Open Source Social Network Simulator Focusing on Spatial Meme Diffusion
It is crucial to discover, track, summarize, and even predict popular topics and events occurring in the social network in the space-time context. At the same time, it is very useful that a series of “what if” scenarios can be developed to estimate the meme diffusion. However, spatial social scientists have been slow to adopt and implement new methods for social media data analysis due to the lack of open source software packages, which become a major impediment to the promotion of human dynamics research. The availability and widespread use of source codes will play a critical role in the adoption of new perspectives and ideas enhancing spatial social network analytics. The proposed Open Source Social Network Simulator implements the methodological advances in an open source environment of Python for exploring spatial meme diffusion, using twitter data as the case study. The methods are built in open source environments and thus are easily extensible and customizable. The open source movement can also facilitate the explosion of the social media analytics routines by increasingly easier development processes with powerful scripting language environments.
This material is based upon work supported by the National Science Foundation under Grant No. 1416509 and 1637242.
- Bailey, N. (1975). The mathematical theory of infectious diseases and its applications. London: Charles Griffin & Company Ltd.Google Scholar
- Bakshy, E., Rosenn, I., Marlow, C., & Adamic, L. (2012, April). The role of social networks in information diffusion. In Proceedings of the 21st International Conference on World Wide Web (pp. 519–528). ACM.Google Scholar
- Budak, C., Agrawal, D., & Abbadi, A. E. (2011). Limiting the spread of misinformation in social networks. In Proceedings of the 20th International Conference on World Wide Web (WWW ’11).Google Scholar
- Doo, M. (2012). Spatial and social diffusion of information and influence: Models and algorithms (Doctoral dissertation, Georgia Institute of Technology).Google Scholar
- Erdös, P., & Rényi, A. (1960). On the evolution of random graphs. Publications of the Mathematical Institute of the Hungarian Academy of Sciences, 5(17–61), 43.Google Scholar
- Guille, A., & Hacid. H. (2012). A predictive model for the temporal dynamics of information diffusion in online social networks. In WWW ’12 Companion (pp. 1145–1152).Google Scholar
- Hanneman, R. E. (2000). Introduction to social network methods. Online textbook supporting sociology 157. Riverside, CA: University of California.Google Scholar
- Kempe, D., Kleinberg, J., & Tardos, E. (2003). Maximizing the spread of influence through a social network. In Proceedings of the ninth ACM SIGKDD International Conference on Knowledge Discovery and Data Mining (KDD ’03). Google Scholar
- Lee, J., & Ye, X. (2018). An open source spatiotemporal model for simulating obesity prevalence. In GeoComputational Analysis and Modeling of Regional Systems (pp. 395–410). Cham: Springer.Google Scholar
- Liang, Y., Caverlee, J., Cheng, Z., & Kamath, K. Y. (2013). How big is the crowd? Event and location based population modeling in social media. In Proceedings of the 24th ACM Conference on Hypertext and Hypermedia. Paris, France.Google Scholar
- Li, M., Ye, X., Zhang, S., Tang, X., & Shen, Z. (2017). A framework of comparative urban trajectory analysis. Environment and Planning B. https://doi.org/10.1177/2399808317710023.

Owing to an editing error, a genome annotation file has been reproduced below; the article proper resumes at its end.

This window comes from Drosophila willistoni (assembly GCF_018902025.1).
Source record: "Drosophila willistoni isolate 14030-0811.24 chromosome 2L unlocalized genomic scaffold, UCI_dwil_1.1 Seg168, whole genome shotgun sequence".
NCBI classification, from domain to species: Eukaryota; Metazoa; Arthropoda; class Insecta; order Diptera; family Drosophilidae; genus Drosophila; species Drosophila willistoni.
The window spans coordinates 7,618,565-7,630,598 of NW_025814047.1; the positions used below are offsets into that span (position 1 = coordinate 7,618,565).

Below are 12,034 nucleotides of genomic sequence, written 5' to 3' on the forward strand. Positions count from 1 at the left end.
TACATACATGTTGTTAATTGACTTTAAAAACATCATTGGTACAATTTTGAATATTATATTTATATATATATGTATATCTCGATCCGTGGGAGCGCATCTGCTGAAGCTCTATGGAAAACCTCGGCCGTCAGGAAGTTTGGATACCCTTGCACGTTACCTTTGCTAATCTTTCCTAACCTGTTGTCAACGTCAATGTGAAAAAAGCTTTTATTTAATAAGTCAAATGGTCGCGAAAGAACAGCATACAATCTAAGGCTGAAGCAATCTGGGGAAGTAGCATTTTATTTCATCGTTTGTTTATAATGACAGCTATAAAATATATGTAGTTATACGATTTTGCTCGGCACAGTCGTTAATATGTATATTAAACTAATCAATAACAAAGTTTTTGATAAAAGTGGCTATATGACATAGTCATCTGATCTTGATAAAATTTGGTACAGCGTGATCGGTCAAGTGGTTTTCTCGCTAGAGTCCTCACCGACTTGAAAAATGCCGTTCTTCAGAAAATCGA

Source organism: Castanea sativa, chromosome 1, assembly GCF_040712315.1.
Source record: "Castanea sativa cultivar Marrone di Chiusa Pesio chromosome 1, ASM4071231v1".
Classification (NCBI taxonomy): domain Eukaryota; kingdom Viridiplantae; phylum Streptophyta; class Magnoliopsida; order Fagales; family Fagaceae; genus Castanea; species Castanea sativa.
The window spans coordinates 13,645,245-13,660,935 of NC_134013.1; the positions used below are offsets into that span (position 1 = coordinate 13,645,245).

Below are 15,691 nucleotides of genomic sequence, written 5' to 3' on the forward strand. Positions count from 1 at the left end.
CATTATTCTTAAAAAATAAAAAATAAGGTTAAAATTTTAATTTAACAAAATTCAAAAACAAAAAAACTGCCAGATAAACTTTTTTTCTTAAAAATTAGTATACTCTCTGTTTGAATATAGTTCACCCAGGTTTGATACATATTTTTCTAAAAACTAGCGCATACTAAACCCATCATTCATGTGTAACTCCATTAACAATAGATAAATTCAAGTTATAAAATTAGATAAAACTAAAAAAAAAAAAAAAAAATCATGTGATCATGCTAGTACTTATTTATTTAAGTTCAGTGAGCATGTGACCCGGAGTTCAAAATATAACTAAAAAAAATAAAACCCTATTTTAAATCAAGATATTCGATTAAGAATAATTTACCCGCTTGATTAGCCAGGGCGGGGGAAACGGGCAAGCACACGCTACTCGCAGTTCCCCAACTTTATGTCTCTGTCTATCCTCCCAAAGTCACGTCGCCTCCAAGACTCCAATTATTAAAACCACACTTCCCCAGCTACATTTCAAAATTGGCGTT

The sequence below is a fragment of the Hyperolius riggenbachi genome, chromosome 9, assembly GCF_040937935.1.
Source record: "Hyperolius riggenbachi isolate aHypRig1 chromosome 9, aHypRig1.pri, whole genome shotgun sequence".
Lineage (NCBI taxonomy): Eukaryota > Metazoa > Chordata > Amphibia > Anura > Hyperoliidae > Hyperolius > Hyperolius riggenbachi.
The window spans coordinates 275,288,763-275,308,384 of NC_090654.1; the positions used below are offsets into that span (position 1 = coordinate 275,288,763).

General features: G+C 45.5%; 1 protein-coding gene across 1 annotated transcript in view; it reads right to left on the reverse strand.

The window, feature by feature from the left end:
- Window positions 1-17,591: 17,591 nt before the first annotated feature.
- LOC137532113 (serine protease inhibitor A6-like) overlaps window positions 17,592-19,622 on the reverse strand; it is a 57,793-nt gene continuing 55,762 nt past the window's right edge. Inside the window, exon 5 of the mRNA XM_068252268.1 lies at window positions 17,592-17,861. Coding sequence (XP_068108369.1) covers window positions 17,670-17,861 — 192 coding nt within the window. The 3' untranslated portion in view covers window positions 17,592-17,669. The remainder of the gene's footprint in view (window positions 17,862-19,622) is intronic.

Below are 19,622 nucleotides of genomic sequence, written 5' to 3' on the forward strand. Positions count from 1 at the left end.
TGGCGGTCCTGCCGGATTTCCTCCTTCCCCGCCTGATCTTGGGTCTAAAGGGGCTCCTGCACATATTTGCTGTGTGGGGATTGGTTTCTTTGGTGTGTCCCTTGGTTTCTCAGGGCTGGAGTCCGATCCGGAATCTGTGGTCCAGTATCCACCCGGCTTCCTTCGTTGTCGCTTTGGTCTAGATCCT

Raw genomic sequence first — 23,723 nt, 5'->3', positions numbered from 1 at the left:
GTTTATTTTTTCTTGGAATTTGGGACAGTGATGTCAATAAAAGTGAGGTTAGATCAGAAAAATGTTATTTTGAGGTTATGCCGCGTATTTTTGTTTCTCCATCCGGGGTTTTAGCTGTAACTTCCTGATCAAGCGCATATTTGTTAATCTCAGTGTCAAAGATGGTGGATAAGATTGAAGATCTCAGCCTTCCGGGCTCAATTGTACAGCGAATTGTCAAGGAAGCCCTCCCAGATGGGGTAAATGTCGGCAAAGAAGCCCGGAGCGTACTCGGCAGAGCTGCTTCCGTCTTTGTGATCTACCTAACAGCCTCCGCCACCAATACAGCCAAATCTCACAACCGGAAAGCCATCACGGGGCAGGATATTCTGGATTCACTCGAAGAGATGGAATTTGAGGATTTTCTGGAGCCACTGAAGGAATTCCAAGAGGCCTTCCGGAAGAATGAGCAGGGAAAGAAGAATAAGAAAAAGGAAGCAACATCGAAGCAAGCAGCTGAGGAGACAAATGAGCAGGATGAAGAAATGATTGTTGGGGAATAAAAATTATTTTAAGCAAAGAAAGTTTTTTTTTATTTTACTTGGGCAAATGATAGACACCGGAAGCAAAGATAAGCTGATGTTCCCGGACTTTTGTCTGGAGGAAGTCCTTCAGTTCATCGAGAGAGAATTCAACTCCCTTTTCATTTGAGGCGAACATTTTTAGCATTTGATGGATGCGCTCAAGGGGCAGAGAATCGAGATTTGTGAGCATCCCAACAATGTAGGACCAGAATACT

- Morrill, R., Gaile, G. L., & Thrall, G. I. (1988). Spatial diffusion. SAGE scientific geography series 10. Newbury Park, CA: SAGE Publications, Inc.Google Scholar
- Newman, M. E. (2008). The mathematics of networks. The New Palgrave Encyclopedia of Economics, 2(2008), 1–12.Google Scholar
- Newman, M. E. J. (2003). The structure and function of complex networks. Society for Industrial and Applied Mathematics (SIAM) Review, 45(2), 167–256.Google Scholar
- Romero, D. M., Tan. C., & Ugander, J. (2013). On the interplay between social and topical structure. In Proceedings of AAAI International Conference on Weblogs and Social Media (pp. 516–525).Google Scholar
- Romero, D. M., Galuba, W., Asur, S., & Huberman, B. A. (2011, March). Influence and passivity in social media. In Proceedings of the 20th international conference companion on World wide web (pp. 18–33). ACM.Google Scholar
- Scott, J. (2012). Social network analysis. UK: Sage.Google Scholar
- Wang, F., Wang, H., & Xu, K. (2012). Diffusive logistic model towards predicting information diffusion in online social networks. In ICDCS ’12 Workshops (pp. 133–139).Google Scholar
- Yang, J., & Counts, S. (2010). Predicting the speed, scale, and range of information diffusion in Twitter. In 4th International AAAI Conference on Weblogs and Social Media (ICWSM).Google Scholar
- Yang, J., & Leskovec, J. (2010). Modeling information diffusion in implicit networks. In ICDM ’10: IEEE International Conference On Data Mining, 2010.Google Scholar
- Ye, X. (2017). Open data and open source GIS, In Huang, B. (Ed.), Comprehensive geographic information systems (Vol. 1, pp. 42–49). Oxford: Elsevier. https://doi.org/10.1016/b978-0-12-409548-9.09592-0.
- Ye, X., Li, S., Yang, X., Lee, J., & Wu, L. (2018). The fear of Ebola: A tale of two cities in China. In Big data support of urban planning and management (pp. 113–132). Cham: Springer.Google Scholar
- Ye, X., & Lee, J. (2016). Integrating geographic activity space and social network space to promote healthy lifestyles. ACMSIGSPATIAL Health GIS., 8(1), 24–33.Google Scholar
- Zhang, J., Liu, X., & Tong, Z. (2012). Natural disaster risk assessment using information diffusion and geographical information system. In: Lu, J., Jain, L., & Zhang, G. (Eds.), Handbook on decision making (pp. 309–330). Berlin, Heidelberg: Springer.Google Scholar